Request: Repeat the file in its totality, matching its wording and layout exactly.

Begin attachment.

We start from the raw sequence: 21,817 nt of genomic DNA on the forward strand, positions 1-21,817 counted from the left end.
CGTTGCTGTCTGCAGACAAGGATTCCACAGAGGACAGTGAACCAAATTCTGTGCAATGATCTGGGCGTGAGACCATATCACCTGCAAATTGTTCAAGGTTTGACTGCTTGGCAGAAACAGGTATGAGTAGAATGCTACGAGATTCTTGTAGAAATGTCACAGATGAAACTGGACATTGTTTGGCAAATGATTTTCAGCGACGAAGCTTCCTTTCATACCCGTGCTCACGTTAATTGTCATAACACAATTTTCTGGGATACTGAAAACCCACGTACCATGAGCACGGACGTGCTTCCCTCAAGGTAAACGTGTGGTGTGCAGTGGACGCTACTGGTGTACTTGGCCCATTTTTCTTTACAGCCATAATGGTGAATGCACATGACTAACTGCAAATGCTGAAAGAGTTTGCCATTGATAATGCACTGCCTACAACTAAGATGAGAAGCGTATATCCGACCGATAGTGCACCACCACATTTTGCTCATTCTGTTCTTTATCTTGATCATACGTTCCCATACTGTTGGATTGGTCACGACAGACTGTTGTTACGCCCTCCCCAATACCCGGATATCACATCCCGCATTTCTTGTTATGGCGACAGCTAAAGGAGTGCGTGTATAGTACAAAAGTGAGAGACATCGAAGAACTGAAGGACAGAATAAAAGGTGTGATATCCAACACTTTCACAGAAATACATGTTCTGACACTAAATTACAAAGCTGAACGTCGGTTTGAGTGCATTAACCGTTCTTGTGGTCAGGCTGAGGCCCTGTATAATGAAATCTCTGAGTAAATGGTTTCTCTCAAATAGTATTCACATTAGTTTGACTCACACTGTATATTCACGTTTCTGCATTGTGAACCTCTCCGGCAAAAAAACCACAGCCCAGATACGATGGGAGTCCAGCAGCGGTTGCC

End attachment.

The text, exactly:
We start from the raw sequence: 21,817 nt of genomic DNA on the forward strand, positions 1-21,817 counted from the left end.
CGTTGCTGTCTGCAGACAAGGATTCCACAGAGGACAGTGAACCAAATTCTGTGCAATGATCTGGGCGTGAGACCATATCACCTGCAAATTGTTCAAGGTTTGACTGCTTGGCAGAAACAGGTATGAGTAGAATGCTACGAGATTCTTGTAGAAATGTCACAGATGAAACTGGACATTGTTTGGCAAATGATTTTCAGCGACGAAGCTTCCTTTCATACCCGTGCTCACGTTAATTGTCATAACACAATTTTCTGGGATACTGAAAACCCACGTACCATGAGCACGGACGTGCTTCCCTCAAGGTAAACGTGTGGTGTGCAGTGGACGCTACTGGTGTACTTGGCCCATTTTTCTTTACAGCCATAATGGTGAATGCACATGACTAACTGCAAATGCTGAAAGAGTTTGCCATTGATAATGCACTGCCTACAACTAAGATGAGAAGCGTATATCCGACCGATAGTGCACCACCACATTTTGCTCATTCTGTTCTTTATCTTGATCATACGTTCCCATACTGTTGGATTGGTCACGACAGACTGTTGTTACGCCCTCCCCAATACCCGGATATCACATCCCGCATTTCTTGTTATGGCGACAGCTAAAGGAGTGCGTGTATAGTACAAAAGTGAGAGACATCGAAGAACTGAAGGACAGAATAAAAGGTGTGATATCCAACACTTTCACAGAAATACATGTTCTGACACTAAATTACAAAGCTGAACGTCGGTTTGAGTGCATTAACCGTTCTTGTGGTCAGGCTGAGGCCCTGTATAATGAAATCTCTGAGTAAATGGTTTCTCTCAAATAGTATTCACATTAGTTTGACTCACACTGTATATTCACGTTTCTGCATTGTGAACCTCTCCGGCAAAAAAACCACAGCCCAGATACGATGGGAGTCCAGCAGCGGTTGCC